March is National Nutrition Month and Lovelace Medical Group dietitian Teresa Anderson, RDN, LDN, CDE explains why this is an important time to take stock of your dietary needs, especially when living with diabetes. “Nutrition plays a vital role in helping or hurting your diabetes management,” explains Anderson. “First, it is vital we consume ‘high-value’ foods – foods that are loaded with nutrients. We all have genetic risks and lifestyle risks for certain health problems or diseases ranging from cancers, dementia and heart disease to age-related macular degeneration.
Lovelace Westside Hospital is honored to receive recognition from Becker’s Hospital Review as one of their 150 Great Places to Work in Healthcare for 2015. The list, which was published March 16, 2015, recognizes healthcare providers and other healthcare-specific organizations selected based on workforce-centric awards received, benefits offerings, wellness initiatives, and efforts to improve professional development, diversity and inclusion, work-life balance and a sense of community and unity among employees.
A stroke can strike with little to no warning and when it does, time is brain. When you suffer an ischemic stroke, oxygen-rich blood can be blocked from reaching parts of the brain. If the blood flow is not restored, affected areas of the brain are damaged, resulting in a loss of function of other parts of the body controlled by the damaged part of the brain. This loss of function can either be mild or severe, temporary or permanent. That is why it is critical for stroke patients to seek treatment as soon as possible.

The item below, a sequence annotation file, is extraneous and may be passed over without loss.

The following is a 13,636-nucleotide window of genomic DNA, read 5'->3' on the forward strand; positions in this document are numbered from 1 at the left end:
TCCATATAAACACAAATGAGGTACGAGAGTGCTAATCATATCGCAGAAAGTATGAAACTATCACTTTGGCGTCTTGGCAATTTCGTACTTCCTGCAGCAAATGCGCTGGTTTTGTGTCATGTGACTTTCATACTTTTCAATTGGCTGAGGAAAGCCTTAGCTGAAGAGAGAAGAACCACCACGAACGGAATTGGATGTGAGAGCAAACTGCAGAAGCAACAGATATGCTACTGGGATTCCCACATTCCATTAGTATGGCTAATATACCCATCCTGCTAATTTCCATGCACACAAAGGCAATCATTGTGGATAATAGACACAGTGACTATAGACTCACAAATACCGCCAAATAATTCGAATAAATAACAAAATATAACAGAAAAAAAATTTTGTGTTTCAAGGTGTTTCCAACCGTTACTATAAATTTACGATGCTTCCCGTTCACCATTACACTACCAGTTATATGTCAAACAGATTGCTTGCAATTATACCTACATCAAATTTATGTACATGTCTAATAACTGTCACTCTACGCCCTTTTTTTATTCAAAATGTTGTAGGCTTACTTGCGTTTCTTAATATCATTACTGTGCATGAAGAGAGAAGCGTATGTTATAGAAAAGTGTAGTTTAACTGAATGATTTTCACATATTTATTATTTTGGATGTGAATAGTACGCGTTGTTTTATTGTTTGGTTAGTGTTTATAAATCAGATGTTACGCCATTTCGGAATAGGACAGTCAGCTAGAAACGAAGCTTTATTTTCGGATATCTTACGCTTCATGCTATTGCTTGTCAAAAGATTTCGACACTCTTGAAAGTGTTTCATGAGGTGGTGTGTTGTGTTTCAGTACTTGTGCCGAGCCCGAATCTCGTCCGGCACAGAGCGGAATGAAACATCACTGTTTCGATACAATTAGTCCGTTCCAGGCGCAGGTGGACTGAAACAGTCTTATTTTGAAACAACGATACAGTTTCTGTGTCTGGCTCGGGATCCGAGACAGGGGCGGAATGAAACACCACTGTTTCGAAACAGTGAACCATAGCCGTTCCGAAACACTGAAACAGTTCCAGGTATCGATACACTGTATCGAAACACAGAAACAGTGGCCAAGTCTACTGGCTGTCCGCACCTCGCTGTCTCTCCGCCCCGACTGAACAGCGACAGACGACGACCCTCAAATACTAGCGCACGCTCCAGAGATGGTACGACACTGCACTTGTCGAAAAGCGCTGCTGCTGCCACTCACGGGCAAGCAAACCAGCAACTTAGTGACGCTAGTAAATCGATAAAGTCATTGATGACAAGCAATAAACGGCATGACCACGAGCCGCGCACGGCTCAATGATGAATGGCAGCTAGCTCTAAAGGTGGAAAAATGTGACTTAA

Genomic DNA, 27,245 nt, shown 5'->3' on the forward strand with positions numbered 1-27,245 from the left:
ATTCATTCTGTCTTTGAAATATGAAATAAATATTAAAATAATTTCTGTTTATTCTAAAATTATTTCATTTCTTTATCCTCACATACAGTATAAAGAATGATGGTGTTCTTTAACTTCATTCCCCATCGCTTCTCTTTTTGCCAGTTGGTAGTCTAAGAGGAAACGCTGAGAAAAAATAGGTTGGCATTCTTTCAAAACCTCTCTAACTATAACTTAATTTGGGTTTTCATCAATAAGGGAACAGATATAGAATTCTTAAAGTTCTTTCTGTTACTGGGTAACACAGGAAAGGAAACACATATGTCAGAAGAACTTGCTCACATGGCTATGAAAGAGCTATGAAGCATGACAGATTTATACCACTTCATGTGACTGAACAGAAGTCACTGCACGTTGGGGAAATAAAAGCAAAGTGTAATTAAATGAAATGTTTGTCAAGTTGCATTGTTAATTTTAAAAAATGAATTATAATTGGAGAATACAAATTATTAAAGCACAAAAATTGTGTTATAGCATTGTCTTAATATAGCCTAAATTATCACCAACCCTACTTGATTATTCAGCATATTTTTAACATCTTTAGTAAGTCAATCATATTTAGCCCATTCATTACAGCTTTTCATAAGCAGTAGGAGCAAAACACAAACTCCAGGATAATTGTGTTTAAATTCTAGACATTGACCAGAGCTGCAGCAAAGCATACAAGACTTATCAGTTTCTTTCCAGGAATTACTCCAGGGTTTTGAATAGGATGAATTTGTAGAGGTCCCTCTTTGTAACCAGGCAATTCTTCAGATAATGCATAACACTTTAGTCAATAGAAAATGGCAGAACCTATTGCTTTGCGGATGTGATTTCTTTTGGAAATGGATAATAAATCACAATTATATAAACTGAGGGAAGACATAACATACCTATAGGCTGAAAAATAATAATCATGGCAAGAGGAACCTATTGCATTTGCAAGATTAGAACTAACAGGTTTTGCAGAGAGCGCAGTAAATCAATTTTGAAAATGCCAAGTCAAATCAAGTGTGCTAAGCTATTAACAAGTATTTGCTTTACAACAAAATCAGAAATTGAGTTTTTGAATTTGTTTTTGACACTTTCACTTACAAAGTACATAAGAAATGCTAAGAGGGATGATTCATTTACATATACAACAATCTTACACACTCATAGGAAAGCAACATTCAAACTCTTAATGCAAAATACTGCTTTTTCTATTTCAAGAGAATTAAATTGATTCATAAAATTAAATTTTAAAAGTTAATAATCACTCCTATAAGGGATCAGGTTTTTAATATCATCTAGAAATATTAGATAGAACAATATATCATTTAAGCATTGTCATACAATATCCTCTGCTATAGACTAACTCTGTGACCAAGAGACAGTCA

A new study published in the journal Cancer March 12, 2015 finds that if 80 percent of Americans between the ages of 50 and 75 had the recommended colon cancer screening, 21,000 deaths from colon cancer could be prevented.
Michael Nuttall is the Nutrition Services Director at Lovelace Women’s Hospital and an experienced chef. He shares his motivation to become healthier by losing weight and increasing his physical activity today on our blog.
More than 200 people, including Mayor Richard Berry, community leaders, Lovelace governing board members and physicians, attended the 44th annual Tree Lighting Ceremony at Lovelace Medical Center. Hospital officials flipped the switch illuminating the tree. Sister Nancy Kazik from St. Joseph’s Community Health Foundation Board gave the invocation. Guests brought canned food to benefit the Rio Grande Food Project and toys to benefit PB&J Family Services.
The week of Thanksgiving social media feeds, news shows and conversations are mainly focused on the main centerpiece of the holiday – food. We talk about recipes, how to cook the perfect turkey and what new outrageous dish is making headlines – PumPecApple pie cake anyone? Thanksgiving day is becoming one of the most popular days of the year to exercise, as an effort to burn a few extra calories and shed some of the guilt we may be feeling later in the day when we try to fit everything on our plate.
Lovelace Rehabilitation Hospital celebrated its 25th anniversary with a ribbon cutting event with the Greater Albuquerque Chamber of Commerce that was attended by community members, board members, staff and physicians.
This year, health care providers and organizations like March of Dimes, working to reduce the number of babies born to early, have reason to briefly celebrate. For the seventh year in a row, preterm birth rates had dropped. Even better news? At 11.4 percent in the United States, the preterm birth rate is the lowest in 17 years and meets the goal set forth by federal government seven years ahead of target. However, everyone agrees there are far too many babies born before 37 weeks.